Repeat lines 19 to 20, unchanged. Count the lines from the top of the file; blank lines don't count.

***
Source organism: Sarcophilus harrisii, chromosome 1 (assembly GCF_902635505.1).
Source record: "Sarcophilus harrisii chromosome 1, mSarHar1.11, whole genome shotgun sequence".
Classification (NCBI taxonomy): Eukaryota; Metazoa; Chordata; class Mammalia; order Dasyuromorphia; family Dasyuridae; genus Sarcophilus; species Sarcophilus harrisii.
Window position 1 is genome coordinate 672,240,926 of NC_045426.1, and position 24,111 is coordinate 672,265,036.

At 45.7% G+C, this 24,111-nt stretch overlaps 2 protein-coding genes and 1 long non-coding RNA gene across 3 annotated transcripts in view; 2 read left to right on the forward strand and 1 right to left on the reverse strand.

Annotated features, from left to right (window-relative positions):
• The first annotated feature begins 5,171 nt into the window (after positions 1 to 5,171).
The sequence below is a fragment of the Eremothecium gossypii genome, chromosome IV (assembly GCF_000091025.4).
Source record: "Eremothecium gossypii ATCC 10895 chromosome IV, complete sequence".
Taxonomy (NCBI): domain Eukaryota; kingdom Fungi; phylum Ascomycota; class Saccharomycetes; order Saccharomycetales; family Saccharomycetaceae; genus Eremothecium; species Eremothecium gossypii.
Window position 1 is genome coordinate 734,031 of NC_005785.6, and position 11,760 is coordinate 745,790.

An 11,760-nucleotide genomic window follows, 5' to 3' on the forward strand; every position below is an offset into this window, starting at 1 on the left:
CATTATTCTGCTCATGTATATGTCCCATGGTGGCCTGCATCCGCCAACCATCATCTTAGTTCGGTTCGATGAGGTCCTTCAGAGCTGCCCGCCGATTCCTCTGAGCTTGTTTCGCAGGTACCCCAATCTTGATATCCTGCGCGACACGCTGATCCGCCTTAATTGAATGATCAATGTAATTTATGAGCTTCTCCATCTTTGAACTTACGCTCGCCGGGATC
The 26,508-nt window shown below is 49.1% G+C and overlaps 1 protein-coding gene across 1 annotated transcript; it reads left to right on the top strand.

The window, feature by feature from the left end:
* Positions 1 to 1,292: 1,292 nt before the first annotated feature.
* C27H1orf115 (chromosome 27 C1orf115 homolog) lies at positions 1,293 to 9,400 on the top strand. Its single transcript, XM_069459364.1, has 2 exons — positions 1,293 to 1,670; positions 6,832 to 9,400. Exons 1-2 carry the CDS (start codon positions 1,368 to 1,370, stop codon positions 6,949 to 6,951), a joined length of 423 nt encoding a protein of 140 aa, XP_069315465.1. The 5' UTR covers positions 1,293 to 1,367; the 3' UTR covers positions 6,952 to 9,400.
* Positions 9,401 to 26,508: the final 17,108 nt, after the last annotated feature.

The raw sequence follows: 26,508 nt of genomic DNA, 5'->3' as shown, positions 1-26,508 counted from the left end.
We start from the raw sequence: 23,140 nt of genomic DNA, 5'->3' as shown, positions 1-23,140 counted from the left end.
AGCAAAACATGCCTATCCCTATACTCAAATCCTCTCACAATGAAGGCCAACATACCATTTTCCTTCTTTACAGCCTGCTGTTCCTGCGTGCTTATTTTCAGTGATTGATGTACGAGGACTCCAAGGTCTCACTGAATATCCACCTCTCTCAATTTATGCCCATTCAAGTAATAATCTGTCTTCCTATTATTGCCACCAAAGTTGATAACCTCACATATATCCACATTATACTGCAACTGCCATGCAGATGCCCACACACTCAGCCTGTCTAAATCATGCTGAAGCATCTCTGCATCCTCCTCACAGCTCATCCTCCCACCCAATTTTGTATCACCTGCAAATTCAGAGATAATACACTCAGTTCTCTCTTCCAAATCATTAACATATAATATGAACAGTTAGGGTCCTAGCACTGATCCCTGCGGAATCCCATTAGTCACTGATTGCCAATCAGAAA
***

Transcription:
The raw sequence follows: 26,508 nt of genomic DNA, 5'->3' as shown, positions 1-26,508 counted from the left end.
We start from the raw sequence: 23,140 nt of genomic DNA, 5'->3' as shown, positions 1-23,140 counted from the left end.